The rights to a service mark may be acquired in two ways. First, a business can register the mark with the government. Most service marks are eligible for registration with the U.S. Patent and Trademark Office. Several state governments have separate registration requirements. Once a service mark has been registered, the law typically affords protection to the first mark filed with the government. Second, a business may acquire rights to a service mark through public use. However, a mark must be held out to the public regularly and continuously before it will receive legal protection. Sporadic or irregular use of a service mark will not insulate it from infringement.
To receive protection, a service mark must also be unique, unusual, or distinctive. Common, ordinary, and generic marks rarely qualify for protection. For example, a professional association of physicians could never acquire exclusive rights to register a service mark under the name “Health Care Services.” Such a mark does little to distinguish the services provided by the business and tells consumers nothing about the health Care practitioners involved. The law would give full legal protection to these same doctors, however, if they applied for a mark under the name “Snap and Jerk Chiropractic Services.”
Once a business has established a vested right in a service mark, the law forbids other businesses from advertising their services with deceptively similar marks. Service mark infringement occurs when a particular mark is easily confused with other marks already established in the same trade and geographic market. Greater latitude is given when businesses that share similar marks are in unrelated fields or offer services in different consumer markets. For example, a court would be more inclined to allow two businesses to share the same mark when one business provides pest control services in urban areas, while the other provides film developing services in rural areas.
[highlight color=”black”]Registration of your name or [service] mark is not required. You can establish rights based on legitimate use of the [tagline/phrase], name or logo.[/highlight]
Informational Matter Slogans and other terms that are considered to be merely informational in nature, or to be common laudatory phrases or statements that would ordinarily be used in business or in the particular trade or industry, are not registrable …
It’s on these basis, for example, that the slogan THINK GREEN was rejected as a trademark because it was merely a statement of environmental awareness. The slogan, HAIR COLOR SO NATURAL ONLY HER HAIRDRESSER KNOWS FOR SURE was registered because consumers associated the slogan with a particular product. The only way to overcome this objection is to show that consumers associate the slogan with your products or services.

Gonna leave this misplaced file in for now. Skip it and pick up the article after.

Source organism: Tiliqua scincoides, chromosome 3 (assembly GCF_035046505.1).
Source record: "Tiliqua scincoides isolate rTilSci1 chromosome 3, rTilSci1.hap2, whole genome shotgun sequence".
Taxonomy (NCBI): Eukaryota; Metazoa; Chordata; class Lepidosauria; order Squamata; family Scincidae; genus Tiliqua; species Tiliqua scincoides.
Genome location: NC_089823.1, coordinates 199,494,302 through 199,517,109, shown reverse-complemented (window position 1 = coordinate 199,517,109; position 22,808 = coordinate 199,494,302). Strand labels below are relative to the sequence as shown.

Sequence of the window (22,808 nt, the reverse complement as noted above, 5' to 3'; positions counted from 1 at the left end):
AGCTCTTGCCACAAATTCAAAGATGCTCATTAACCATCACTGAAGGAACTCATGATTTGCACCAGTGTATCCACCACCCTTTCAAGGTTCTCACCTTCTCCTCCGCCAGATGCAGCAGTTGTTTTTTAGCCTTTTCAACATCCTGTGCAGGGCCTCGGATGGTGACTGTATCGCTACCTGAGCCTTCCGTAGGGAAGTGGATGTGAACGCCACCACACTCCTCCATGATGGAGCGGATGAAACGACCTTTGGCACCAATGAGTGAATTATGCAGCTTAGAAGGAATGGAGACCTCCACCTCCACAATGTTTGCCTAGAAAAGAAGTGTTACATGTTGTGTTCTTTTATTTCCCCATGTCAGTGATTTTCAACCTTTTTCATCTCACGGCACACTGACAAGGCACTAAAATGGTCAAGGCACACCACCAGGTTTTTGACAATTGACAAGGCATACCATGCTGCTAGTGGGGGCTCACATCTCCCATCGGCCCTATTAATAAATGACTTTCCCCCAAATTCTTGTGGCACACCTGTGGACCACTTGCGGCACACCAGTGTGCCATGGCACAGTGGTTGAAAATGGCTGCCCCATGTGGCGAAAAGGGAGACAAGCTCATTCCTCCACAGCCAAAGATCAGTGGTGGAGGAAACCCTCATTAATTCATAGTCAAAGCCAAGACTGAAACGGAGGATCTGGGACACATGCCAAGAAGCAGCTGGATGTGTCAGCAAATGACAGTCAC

Typically, a slogan cannot be protected under copyright law as copyright does not protect short phrases. A short phrase can be protected in conjunction with an illustration or it may be protected in some cases, if it is taken from a larger well-known work, such as taking a line from a movie.
http://www.embassylawgroup.com/?q=node/39 (this website is no longer active)
[highlight color=”black”]Regarding how to safeguard a catchphrase, slogan or tagline with a trademark or service mark, technically, you do not have to register anything with the government, but only have to be able to show a legitimate use of the mark in order to establish rights to it. Nevertheless, it is a good idea to use the “TM” or “SM” designation to alert the public to your claim, which may be done without any kind of filing or registration.[/highlight]
“Use of a designation or slogan to convey advertising or promotional information, rather than to identify and indicate the source of the services, is not service mark use.”
…[highlight color=”black”]protecting slogans is often a very difficult proposition. However, from the marketing as well as the legal standpoint, the more that such slogans are used in tight connection to a product or service, the more weight such use may carry over time in terms of the trademark registration process.[/highlight] The user of the slogan should keep detailed records and notes as well as copies of all uses of the slogan in order to document claims of “secondary meaning,” both for purposes of federal registration as well as its claims under unfair competition and common law trademark laws.[/text_output][/vc_column][/vc_row][vc_row][vc_column width=”1/1″][vc_widget_sidebar sidebar_id=”ups-sidebar-keywords-for-hire”][/vc_column][/vc_row]